You are using an outdated browser. Please upgrade your browser to improve your experience.

Review: Trapster

November 6, 2008
Overview Did you miss the days when folks would high-beam you with their headlights to warn you of parked police cars ahead? Those hiding po-pos will get you if you're not careful these days. Now you have a modernized high-tech high beam solution in Trapster. Consistent use and reliance on the goodwill of others will steer you clear of speed traps.


Using Trapster requires that you setup an account with them at After entering all of your information, including your cell phone number and service provider, you'll be sent a text message with a code. After entering that into the Safari browser screen, you'll be approved and can set your preferences (see above). Firing up Trapster will take you to your current location with a map - like a built-in Google map. Unfortunately, in smaller towns like mine, it appears that the whole 8 mile radius of the town is a giant speed trap... ;)

Tapping on the screen brings up an option break in which you can place different icons on your screen. You'll be able to quickly place police cars, traffic stops, speed traps, and waiting patrol units on the screen by dragging them into position. Hopefully, you'll also see where other users of Trapster have left icons for you so that you can avoid the traps and get quickly to your destination. After you place an icon, you're given the option of confirming or rejecting its destination. In addition, there's a toll free number which you can call and give the address of the trap, and the Trapster service will locate it for you. You can also sign up for text message alerts to new speed traps. By keeping Trapster launched while you're driving, you're able to locate speed traps in real time by simply tapping on the phone. It uses the iPhone's GPS abilities, and you'll see your vehicle traveling along the road much like the Google Map app works. When you tap on your location, you'll add a quick alert, and this updates speed trap locations on the Trapster servers for other users. They have a nice little demo on their website.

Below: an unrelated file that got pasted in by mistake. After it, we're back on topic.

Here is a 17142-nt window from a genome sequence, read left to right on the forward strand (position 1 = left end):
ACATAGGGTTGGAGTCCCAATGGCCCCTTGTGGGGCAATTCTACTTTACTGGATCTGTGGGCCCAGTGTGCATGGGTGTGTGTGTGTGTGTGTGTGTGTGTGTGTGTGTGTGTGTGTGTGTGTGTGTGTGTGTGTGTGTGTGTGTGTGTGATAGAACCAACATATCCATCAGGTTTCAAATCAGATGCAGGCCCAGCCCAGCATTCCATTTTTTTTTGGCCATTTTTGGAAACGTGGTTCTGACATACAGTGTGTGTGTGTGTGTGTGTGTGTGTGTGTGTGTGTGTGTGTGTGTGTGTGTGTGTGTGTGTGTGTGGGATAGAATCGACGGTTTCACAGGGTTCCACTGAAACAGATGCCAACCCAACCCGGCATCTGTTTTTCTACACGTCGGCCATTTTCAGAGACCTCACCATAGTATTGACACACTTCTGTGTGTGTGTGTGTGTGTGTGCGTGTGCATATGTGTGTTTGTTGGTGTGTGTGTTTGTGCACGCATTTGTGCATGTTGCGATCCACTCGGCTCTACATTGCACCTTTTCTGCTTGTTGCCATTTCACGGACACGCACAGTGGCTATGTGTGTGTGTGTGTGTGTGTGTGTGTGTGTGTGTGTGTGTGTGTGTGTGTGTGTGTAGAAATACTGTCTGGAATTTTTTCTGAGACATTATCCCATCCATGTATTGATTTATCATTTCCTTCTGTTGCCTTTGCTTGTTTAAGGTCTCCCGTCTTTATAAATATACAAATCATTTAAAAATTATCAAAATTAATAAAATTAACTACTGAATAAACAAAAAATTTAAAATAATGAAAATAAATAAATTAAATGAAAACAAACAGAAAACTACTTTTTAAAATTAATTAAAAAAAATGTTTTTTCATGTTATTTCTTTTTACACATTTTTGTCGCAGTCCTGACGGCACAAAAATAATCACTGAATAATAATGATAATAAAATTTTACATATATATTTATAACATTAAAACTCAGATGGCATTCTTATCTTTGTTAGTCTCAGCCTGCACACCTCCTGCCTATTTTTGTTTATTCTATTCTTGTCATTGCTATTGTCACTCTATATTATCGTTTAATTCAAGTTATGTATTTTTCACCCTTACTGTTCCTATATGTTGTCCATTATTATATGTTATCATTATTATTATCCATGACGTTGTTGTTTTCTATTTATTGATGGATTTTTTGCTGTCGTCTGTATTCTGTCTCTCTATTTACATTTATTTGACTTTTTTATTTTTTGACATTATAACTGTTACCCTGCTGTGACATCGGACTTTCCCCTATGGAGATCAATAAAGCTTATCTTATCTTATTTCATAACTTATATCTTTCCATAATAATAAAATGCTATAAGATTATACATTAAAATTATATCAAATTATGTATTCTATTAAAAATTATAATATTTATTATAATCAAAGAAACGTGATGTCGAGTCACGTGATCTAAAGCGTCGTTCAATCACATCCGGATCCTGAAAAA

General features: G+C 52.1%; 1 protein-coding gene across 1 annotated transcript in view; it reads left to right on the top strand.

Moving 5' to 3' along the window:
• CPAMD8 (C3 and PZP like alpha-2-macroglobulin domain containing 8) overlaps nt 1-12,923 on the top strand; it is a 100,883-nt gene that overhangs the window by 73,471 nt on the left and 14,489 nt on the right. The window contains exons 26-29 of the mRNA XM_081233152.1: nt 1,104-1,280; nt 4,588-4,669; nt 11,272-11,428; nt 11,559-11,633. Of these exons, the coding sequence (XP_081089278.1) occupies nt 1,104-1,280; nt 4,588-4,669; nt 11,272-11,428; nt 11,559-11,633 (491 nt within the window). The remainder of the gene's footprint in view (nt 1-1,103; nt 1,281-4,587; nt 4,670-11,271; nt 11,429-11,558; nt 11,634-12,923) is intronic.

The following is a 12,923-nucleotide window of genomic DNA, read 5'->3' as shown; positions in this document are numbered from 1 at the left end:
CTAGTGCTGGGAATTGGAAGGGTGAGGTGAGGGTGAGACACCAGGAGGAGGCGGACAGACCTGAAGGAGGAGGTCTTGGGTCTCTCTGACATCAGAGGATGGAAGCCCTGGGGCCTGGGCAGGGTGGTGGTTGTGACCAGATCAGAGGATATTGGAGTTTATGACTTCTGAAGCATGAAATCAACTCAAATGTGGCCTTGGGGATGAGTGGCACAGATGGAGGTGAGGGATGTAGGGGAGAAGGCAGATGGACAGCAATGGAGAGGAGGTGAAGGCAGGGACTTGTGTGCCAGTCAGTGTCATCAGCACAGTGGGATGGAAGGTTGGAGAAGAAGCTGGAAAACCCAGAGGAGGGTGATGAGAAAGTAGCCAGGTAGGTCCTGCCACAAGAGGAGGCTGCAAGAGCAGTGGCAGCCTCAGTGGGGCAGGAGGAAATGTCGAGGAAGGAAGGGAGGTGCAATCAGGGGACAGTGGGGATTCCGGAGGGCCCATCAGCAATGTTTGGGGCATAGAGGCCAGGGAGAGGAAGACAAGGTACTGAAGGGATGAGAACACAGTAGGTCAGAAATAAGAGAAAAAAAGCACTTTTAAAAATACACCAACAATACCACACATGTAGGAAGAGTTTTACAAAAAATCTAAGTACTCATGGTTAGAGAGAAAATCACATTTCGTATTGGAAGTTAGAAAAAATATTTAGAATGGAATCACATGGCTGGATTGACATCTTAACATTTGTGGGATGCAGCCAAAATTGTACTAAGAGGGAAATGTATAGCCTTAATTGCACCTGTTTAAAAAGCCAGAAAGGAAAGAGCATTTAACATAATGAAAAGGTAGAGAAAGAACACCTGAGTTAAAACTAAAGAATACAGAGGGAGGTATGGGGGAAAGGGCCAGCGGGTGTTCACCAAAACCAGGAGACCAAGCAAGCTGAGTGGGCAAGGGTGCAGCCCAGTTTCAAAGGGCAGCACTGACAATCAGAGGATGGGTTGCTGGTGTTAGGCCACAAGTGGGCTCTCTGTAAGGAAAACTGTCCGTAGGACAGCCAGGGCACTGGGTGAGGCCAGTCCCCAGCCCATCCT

This app is completely dependent on user participation, and I've found that there were simply no other Trapster users in my area - which pretty much defeats the purpose. In my iPhone user circle, no one had heard of Trapster yet, but everyone saw advantages to it. However, in a small town, I just can't see this being viable - just not enough users.

However, in a larger city, I can certainly see benefits, particularly during rush hours.

One user in the Trapster forums reported his use of the service - albeit on a different phone after a 1000-mile trip. His points are summarized below:

  • A scanner still produces far fewer false alerts than the Trapster service.
  • Roving speed enforcement is a problem. Trapster users are instructed to report stationary traps, but too many law enforcement vehicles (pacing or, more commonly, shooting radar) are moving.
  • Trapster's strength lies in its live alerts.
  • Trapster needs more active users!
Since I was unable to test the app in an area with other Trapster users, I can't fairly judge the service, but I thought this user's experience might be helpful.


I think the concept is excellent, and as far as the app itself goes, conceptually it offers a lot. The main drawback is getting the word out and whether folks will take the time to fire up the app or call a number to report a speed trap. I suspect that the old-fashioned high beam still is quicker, faster and more reliable than a service of this nature. Usability: 3 / 5 Value: 5 / 5 Utility: 3 / 5 Aesthetics: 4 / 5

Overall Rating: 3.75 / 5

Related articles